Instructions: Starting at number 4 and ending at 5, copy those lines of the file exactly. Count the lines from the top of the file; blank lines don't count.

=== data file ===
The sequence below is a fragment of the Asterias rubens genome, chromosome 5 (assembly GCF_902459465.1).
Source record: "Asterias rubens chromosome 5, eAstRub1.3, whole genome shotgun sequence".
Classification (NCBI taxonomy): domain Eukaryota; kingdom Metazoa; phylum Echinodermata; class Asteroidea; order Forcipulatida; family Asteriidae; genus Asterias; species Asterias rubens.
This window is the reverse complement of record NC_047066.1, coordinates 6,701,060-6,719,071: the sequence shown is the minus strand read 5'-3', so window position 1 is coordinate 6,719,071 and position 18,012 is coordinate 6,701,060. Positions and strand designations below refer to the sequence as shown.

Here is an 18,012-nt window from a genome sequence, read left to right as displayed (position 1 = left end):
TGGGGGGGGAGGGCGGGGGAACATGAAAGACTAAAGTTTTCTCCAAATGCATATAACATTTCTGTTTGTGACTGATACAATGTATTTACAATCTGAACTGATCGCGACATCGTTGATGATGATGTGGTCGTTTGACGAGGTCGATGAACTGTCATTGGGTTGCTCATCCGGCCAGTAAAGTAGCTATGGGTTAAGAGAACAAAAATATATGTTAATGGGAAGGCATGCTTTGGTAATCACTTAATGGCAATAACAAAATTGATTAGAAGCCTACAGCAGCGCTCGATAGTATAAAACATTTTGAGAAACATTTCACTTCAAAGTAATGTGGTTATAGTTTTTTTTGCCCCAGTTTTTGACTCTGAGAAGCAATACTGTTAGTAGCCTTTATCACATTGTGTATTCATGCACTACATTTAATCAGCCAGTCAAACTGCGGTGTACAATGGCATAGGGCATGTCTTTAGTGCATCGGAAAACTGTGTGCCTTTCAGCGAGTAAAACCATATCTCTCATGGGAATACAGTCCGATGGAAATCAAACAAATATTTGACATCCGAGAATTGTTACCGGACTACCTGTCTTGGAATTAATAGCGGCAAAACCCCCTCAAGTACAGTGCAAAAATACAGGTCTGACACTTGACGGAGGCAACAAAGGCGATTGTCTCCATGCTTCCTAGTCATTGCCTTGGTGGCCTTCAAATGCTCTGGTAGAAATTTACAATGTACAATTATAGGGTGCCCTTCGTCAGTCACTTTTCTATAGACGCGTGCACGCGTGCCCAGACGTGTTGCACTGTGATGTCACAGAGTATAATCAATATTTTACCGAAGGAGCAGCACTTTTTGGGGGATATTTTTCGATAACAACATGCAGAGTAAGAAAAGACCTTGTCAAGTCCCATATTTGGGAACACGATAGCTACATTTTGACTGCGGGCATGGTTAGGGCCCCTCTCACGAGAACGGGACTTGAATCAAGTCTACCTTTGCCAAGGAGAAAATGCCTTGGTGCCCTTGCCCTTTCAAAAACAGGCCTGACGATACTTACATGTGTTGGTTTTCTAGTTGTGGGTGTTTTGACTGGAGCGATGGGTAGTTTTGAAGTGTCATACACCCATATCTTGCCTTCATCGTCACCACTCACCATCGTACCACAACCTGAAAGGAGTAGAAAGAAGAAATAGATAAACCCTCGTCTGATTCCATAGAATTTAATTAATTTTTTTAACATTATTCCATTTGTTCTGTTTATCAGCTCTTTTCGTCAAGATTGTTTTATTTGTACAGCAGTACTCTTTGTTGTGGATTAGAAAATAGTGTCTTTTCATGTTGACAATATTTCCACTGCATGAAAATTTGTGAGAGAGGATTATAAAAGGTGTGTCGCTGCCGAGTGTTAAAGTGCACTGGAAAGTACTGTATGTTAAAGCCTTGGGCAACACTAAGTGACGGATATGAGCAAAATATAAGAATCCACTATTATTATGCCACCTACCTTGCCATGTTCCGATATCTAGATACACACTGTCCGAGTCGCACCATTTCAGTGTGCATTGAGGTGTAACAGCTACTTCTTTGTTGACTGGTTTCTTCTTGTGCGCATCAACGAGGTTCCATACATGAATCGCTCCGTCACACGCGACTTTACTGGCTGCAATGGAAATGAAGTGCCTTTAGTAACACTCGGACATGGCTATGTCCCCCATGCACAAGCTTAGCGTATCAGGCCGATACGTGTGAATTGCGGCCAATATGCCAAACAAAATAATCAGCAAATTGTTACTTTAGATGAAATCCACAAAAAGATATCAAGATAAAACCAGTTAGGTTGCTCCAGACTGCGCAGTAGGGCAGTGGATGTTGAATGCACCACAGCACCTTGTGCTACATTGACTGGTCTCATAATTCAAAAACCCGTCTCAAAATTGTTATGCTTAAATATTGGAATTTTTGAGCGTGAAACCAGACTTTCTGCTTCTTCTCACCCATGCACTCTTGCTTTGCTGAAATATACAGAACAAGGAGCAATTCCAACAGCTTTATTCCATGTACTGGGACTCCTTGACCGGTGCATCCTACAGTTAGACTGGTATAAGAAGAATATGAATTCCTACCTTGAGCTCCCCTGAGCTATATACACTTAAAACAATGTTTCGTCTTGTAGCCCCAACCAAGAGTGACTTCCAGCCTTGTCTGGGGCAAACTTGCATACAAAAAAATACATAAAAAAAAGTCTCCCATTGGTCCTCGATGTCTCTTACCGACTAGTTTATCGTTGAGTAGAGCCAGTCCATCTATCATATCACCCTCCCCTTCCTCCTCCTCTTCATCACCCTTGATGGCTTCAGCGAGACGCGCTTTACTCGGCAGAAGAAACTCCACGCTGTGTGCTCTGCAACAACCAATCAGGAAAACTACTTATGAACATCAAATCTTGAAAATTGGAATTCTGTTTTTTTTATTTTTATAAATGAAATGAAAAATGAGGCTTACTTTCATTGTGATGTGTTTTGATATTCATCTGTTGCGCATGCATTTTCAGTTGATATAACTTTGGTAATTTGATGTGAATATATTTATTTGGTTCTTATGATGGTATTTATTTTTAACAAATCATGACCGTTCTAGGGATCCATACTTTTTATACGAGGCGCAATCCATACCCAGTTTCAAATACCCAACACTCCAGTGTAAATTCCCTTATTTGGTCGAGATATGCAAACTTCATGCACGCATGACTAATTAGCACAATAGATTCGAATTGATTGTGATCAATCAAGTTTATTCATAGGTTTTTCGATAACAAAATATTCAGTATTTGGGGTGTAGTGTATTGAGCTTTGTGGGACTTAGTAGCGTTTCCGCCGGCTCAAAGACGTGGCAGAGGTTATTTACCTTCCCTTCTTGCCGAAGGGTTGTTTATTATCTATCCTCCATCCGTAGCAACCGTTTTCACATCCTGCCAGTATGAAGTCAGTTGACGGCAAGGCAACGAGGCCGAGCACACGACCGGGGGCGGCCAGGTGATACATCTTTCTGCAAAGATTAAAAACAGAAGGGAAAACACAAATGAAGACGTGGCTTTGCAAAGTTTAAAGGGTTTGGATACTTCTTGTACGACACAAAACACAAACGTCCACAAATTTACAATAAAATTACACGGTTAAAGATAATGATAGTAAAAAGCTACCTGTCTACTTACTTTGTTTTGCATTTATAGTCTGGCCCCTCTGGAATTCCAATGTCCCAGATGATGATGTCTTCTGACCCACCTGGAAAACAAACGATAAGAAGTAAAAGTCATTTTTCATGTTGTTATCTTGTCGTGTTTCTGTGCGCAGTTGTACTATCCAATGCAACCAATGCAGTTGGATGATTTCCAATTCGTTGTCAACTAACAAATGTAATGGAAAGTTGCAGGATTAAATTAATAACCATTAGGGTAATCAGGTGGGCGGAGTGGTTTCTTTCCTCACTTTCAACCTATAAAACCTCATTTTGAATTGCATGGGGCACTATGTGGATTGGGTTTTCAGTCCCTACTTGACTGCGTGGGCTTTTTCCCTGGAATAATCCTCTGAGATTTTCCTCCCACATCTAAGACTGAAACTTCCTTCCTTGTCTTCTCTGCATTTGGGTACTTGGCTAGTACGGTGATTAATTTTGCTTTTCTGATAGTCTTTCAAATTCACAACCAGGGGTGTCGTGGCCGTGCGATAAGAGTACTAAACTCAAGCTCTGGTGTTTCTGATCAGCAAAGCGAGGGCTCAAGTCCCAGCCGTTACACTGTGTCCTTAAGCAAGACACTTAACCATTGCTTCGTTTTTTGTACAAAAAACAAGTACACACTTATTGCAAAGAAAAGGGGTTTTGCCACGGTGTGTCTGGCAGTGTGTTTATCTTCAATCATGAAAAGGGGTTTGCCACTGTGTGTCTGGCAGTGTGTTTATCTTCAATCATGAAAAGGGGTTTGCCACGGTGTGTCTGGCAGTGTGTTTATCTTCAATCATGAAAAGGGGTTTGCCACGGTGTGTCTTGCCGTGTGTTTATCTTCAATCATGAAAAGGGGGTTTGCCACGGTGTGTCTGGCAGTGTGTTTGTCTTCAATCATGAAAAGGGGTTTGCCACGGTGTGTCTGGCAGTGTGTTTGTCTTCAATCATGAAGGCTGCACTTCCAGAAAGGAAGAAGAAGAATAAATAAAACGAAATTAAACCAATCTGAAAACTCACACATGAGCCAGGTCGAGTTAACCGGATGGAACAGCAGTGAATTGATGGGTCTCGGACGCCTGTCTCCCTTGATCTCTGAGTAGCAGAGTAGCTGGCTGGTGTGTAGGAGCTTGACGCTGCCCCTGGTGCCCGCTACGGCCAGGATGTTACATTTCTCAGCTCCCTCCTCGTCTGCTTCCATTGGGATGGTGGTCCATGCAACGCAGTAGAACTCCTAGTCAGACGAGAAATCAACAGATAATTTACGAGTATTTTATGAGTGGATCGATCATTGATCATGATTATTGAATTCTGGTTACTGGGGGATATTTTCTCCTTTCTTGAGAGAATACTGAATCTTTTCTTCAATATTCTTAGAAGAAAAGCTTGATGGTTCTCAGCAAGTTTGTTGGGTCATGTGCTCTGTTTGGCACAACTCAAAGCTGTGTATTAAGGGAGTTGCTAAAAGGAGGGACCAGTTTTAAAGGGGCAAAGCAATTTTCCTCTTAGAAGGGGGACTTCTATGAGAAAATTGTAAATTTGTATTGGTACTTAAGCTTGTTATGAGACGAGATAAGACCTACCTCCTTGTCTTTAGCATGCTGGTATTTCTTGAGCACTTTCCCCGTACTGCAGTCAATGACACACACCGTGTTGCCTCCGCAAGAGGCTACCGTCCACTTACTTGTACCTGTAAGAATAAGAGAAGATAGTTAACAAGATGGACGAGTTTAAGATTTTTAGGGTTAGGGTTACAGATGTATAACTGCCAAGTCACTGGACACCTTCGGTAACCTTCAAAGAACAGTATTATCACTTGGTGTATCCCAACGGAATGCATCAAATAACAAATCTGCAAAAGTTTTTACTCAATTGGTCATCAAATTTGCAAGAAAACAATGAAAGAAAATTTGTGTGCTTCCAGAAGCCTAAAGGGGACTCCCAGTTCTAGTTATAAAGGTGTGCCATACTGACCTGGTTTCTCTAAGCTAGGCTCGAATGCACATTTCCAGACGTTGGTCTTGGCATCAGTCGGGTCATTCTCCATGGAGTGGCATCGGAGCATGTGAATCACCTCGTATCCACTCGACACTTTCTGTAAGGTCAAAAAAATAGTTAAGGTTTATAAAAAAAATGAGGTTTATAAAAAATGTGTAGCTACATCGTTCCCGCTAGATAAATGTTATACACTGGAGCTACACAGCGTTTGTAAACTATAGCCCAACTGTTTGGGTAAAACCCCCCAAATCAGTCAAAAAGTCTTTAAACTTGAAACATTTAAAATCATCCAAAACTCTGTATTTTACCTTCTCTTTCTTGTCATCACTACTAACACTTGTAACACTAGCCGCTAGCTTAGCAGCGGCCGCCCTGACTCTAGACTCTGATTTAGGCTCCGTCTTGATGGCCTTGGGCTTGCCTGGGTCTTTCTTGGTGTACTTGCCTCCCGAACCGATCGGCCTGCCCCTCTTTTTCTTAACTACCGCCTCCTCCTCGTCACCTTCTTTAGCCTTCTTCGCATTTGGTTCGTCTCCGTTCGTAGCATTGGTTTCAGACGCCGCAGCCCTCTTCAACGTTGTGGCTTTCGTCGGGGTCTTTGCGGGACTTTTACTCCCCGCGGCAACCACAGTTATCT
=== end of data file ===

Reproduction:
This window is the reverse complement of record NC_047066.1, coordinates 6,701,060-6,719,071: the sequence shown is the minus strand read 5'-3', so window position 1 is coordinate 6,719,071 and position 18,012 is coordinate 6,701,060. Positions and strand designations below refer to the sequence as shown.

Here is an 18,012-nt window from a genome sequence, read left to right as displayed (position 1 = left end):